Look at this board. I sincerly hope these people hold out, can hold out, or find really good and rewarding careers. The human side of any of us who read of the plight of these people trying to get by cannot help but be touched, at least somehow. So, on to my prediction.
    The available pool of people who are trying to get in the door in HVAC will make a decision to keep trying, or at the first turn of the economy go back to their old careers or take other careers. In all likelyhood, with some of the stress related to what goes on in trying to get on with a shop or union etc. they may turn their backs on HVAC.
    When the economy really turns, our industry will really be hurting for new blood. We will be worse off than we are now.

    Keep your heads up, all of you.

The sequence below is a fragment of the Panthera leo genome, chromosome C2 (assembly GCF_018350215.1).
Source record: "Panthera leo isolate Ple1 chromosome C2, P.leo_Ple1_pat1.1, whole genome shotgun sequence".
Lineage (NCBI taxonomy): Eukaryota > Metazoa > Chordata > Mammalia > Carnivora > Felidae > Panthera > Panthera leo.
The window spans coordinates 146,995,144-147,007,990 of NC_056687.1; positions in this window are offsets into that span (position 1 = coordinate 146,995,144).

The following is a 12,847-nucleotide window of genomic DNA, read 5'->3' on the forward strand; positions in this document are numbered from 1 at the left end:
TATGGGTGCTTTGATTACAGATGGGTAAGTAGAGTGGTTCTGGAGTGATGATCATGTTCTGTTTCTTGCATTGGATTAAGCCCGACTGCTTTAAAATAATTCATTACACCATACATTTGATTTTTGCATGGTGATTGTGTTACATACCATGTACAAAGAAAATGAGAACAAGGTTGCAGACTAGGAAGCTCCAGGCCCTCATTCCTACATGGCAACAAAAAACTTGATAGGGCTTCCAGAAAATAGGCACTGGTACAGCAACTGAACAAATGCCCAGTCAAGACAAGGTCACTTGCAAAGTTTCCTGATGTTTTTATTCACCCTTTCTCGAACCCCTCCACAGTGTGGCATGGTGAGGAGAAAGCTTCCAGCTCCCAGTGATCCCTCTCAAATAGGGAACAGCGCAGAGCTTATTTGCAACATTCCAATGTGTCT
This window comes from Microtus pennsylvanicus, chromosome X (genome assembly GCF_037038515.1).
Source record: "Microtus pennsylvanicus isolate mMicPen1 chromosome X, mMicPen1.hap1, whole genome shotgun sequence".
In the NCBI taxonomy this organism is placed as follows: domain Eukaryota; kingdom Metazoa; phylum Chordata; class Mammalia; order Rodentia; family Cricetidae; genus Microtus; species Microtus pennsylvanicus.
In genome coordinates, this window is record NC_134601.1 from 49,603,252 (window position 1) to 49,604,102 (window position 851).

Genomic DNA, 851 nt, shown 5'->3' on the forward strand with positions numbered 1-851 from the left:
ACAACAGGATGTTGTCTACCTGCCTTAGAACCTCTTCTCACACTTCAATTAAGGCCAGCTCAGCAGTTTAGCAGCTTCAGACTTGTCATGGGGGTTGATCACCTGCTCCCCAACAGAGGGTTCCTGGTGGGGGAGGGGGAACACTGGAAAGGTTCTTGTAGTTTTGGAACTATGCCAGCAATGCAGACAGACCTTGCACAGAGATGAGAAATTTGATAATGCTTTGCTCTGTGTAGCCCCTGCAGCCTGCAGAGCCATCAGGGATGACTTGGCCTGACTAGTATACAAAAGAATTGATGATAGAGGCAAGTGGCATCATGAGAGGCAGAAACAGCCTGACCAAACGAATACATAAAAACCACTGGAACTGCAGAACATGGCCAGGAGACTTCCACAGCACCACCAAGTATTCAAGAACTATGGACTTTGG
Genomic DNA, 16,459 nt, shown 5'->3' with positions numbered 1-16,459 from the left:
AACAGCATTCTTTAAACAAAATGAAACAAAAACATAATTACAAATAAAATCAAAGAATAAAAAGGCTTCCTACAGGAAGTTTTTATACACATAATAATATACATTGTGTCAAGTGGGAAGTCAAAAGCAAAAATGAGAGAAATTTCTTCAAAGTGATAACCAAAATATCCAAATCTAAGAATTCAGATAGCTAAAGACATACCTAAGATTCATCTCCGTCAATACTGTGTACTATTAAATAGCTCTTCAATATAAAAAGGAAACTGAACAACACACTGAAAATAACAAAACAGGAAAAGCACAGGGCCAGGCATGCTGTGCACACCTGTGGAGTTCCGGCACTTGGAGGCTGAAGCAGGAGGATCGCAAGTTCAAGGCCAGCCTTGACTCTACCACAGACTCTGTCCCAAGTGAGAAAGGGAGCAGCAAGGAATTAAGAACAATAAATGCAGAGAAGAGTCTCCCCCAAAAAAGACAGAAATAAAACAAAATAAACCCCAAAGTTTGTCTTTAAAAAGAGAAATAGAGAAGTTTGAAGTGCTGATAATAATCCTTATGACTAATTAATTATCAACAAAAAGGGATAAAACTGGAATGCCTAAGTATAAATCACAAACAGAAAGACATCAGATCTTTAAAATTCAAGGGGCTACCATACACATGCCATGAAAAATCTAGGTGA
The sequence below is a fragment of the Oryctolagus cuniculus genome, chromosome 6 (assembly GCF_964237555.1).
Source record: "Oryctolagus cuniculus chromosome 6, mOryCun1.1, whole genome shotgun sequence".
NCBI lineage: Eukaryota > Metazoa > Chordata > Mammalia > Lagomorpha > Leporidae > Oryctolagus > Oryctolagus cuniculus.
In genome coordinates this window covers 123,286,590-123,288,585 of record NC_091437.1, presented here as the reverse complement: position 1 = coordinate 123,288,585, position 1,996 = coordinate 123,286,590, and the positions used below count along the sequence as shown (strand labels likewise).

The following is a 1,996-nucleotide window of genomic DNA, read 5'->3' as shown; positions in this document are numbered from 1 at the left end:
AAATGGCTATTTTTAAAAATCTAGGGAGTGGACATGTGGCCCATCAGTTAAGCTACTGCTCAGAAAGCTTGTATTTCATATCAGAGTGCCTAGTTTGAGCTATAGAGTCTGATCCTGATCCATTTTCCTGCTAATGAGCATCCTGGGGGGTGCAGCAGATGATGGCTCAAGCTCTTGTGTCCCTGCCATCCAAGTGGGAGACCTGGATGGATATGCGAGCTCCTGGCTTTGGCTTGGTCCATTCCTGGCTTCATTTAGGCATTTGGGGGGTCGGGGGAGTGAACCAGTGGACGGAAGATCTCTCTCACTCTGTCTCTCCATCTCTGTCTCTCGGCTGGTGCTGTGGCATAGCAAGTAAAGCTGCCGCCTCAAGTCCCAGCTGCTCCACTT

r404a
    There used to be all kinds of radio ads for HVAC schools promising big bucks after a short 6 month program. Those ads are gone... been gone for a while. Schools also used to hawk automotive mechanic training with the lure of easy money.

    Automotive schooling ads were heard when sites like Craigslist were full of mechanics tools and toolboxes... those desperate for sale ads are still running.

    Not much money to be had for a bucket of HVAC hand tools, gauges or recovery equipment. Used machinery dealers offer pennies a pound, scrap value for the shop equipment and have warehouses full of equipment offered for 50% to 75% of new for worn out junk.

    The current ads are for IT training and Windows Certification programs. Same spiel... short schooling timeframe... easy loan programs.

    I don't see how anyone but the school is making money at this.